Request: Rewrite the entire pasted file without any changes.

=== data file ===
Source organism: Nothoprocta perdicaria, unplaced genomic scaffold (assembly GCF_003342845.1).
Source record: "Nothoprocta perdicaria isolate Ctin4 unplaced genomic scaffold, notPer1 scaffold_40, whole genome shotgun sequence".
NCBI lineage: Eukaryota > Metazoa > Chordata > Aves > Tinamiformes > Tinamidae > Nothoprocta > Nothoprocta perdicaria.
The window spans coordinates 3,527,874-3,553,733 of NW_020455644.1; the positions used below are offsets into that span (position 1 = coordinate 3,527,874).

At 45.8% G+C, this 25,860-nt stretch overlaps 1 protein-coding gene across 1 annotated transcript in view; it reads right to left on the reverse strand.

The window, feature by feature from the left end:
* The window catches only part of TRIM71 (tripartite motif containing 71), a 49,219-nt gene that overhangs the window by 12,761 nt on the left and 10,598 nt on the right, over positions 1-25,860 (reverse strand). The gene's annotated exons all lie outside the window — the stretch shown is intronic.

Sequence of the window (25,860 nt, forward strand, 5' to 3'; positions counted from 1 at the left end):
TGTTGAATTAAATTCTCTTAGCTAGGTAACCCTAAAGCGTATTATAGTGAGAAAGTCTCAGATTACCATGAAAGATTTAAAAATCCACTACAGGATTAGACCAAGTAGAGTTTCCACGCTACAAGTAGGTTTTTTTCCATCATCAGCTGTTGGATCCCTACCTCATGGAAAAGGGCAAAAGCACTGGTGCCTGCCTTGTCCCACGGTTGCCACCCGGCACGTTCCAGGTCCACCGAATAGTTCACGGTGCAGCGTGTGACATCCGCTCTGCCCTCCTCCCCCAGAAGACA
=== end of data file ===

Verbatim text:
Source organism: Nothoprocta perdicaria, unplaced genomic scaffold (assembly GCF_003342845.1).
Source record: "Nothoprocta perdicaria isolate Ctin4 unplaced genomic scaffold, notPer1 scaffold_40, whole genome shotgun sequence".
NCBI lineage: Eukaryota > Metazoa > Chordata > Aves > Tinamiformes > Tinamidae > Nothoprocta > Nothoprocta perdicaria.
The window spans coordinates 3,527,874-3,553,733 of NW_020455644.1; the positions used below are offsets into that span (position 1 = coordinate 3,527,874).

At 45.8% G+C, this 25,860-nt stretch overlaps 1 protein-coding gene across 1 annotated transcript in view; it reads right to left on the reverse strand.

The window, feature by feature from the left end:
* The window catches only part of TRIM71 (tripartite motif containing 71), a 49,219-nt gene that overhangs the window by 12,761 nt on the left and 10,598 nt on the right, over positions 1-25,860 (reverse strand). The gene's annotated exons all lie outside the window — the stretch shown is intronic.

Sequence of the window (25,860 nt, forward strand, 5' to 3'; positions counted from 1 at the left end):
TGTTGAATTAAATTCTCTTAGCTAGGTAACCCTAAAGCGTATTATAGTGAGAAAGTCTCAGATTACCATGAAAGATTTAAAAATCCACTACAGGATTAGACCAAGTAGAGTTTCCACGCTACAAGTAGGTTTTTTTCCATCATCAGCTGTTGGATCCCTACCTCATGGAAAAGGGCAAAAGCACTGGTGCCTGCCTTGTCCCACGGTTGCCACCCGGCACGTTCCAGGTCCACCGAATAGTTCACGGTGCAGCGTGTGACATCCGCTCTGCCCTCCTCCCCCAGAAGACA